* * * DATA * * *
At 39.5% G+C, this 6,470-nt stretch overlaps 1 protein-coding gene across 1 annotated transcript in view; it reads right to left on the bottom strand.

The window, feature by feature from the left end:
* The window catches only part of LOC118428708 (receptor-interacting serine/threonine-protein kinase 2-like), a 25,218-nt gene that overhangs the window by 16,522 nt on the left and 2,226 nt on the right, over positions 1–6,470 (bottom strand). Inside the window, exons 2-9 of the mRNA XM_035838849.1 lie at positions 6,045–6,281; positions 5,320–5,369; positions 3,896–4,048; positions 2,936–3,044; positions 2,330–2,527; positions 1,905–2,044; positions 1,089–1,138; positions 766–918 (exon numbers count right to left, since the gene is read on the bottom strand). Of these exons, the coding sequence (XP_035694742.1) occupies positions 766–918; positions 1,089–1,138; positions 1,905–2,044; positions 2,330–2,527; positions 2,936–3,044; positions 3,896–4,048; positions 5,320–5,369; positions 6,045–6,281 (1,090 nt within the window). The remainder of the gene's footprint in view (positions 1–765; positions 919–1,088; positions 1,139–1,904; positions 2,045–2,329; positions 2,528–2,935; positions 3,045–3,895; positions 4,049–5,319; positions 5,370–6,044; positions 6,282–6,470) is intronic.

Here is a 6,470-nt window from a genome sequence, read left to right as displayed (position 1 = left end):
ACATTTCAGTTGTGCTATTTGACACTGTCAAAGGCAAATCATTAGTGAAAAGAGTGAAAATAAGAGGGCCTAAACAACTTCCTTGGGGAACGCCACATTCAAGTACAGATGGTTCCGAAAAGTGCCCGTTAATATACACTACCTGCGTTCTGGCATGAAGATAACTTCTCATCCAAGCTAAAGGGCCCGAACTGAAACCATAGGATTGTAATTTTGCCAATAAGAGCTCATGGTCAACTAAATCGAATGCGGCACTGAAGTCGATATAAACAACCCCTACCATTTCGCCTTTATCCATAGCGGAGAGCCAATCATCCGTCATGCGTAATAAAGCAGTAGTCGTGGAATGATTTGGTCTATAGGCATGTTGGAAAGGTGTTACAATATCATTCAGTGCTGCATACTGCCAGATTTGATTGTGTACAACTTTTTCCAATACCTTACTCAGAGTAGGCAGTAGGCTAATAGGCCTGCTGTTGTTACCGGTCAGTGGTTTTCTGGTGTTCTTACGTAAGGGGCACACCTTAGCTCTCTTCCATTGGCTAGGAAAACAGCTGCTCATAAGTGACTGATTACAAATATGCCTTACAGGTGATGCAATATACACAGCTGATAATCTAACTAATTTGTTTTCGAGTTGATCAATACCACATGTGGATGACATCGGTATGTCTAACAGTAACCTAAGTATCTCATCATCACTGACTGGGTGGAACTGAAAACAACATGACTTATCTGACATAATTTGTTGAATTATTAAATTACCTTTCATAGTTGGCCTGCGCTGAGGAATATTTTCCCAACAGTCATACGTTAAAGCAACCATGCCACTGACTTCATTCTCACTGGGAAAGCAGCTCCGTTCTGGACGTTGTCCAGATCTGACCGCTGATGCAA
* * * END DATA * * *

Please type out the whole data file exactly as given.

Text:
At 39.5% G+C, this 6,470-nt stretch overlaps 1 protein-coding gene across 1 annotated transcript in view; it reads right to left on the bottom strand.

The window, feature by feature from the left end:
* The window catches only part of LOC118428708 (receptor-interacting serine/threonine-protein kinase 2-like), a 25,218-nt gene that overhangs the window by 16,522 nt on the left and 2,226 nt on the right, over positions 1–6,470 (bottom strand). Inside the window, exons 2-9 of the mRNA XM_035838849.1 lie at positions 6,045–6,281; positions 5,320–5,369; positions 3,896–4,048; positions 2,936–3,044; positions 2,330–2,527; positions 1,905–2,044; positions 1,089–1,138; positions 766–918 (exon numbers count right to left, since the gene is read on the bottom strand). Of these exons, the coding sequence (XP_035694742.1) occupies positions 766–918; positions 1,089–1,138; positions 1,905–2,044; positions 2,330–2,527; positions 2,936–3,044; positions 3,896–4,048; positions 5,320–5,369; positions 6,045–6,281 (1,090 nt within the window). The remainder of the gene's footprint in view (positions 1–765; positions 919–1,088; positions 1,139–1,904; positions 2,045–2,329; positions 2,528–2,935; positions 3,045–3,895; positions 4,049–5,319; positions 5,370–6,044; positions 6,282–6,470) is intronic.

Here is a 6,470-nt window from a genome sequence, read left to right as displayed (position 1 = left end):
ACATTTCAGTTGTGCTATTTGACACTGTCAAAGGCAAATCATTAGTGAAAAGAGTGAAAATAAGAGGGCCTAAACAACTTCCTTGGGGAACGCCACATTCAAGTACAGATGGTTCCGAAAAGTGCCCGTTAATATACACTACCTGCGTTCTGGCATGAAGATAACTTCTCATCCAAGCTAAAGGGCCCGAACTGAAACCATAGGATTGTAATTTTGCCAATAAGAGCTCATGGTCAACTAAATCGAATGCGGCACTGAAGTCGATATAAACAACCCCTACCATTTCGCCTTTATCCATAGCGGAGAGCCAATCATCCGTCATGCGTAATAAAGCAGTAGTCGTGGAATGATTTGGTCTATAGGCATGTTGGAAAGGTGTTACAATATCATTCAGTGCTGCATACTGCCAGATTTGATTGTGTACAACTTTTTCCAATACCTTACTCAGAGTAGGCAGTAGGCTAATAGGCCTGCTGTTGTTACCGGTCAGTGGTTTTCTGGTGTTCTTACGTAAGGGGCACACCTTAGCTCTCTTCCATTGGCTAGGAAAACAGCTGCTCATAAGTGACTGATTACAAATATGCCTTACAGGTGATGCAATATACACAGCTGATAATCTAACTAATTTGTTTTCGAGTTGATCAATACCACATGTGGATGACATCGGTATGTCTAACAGTAACCTAAGTATCTCATCATCACTGACTGGGTGGAACTGAAAACAACATGACTTATCTGACATAATTTGTTGAATTATTAAATTACCTTTCATAGTTGGCCTGCGCTGAGGAATATTTTCCCAACAGTCATACGTTAAAGCAACCATGCCACTGACTTCATTCTCACTGGGAAAGCAGCTCCGTTCTGGACGTTGTCCAGATCTGACCGCTGATGCAA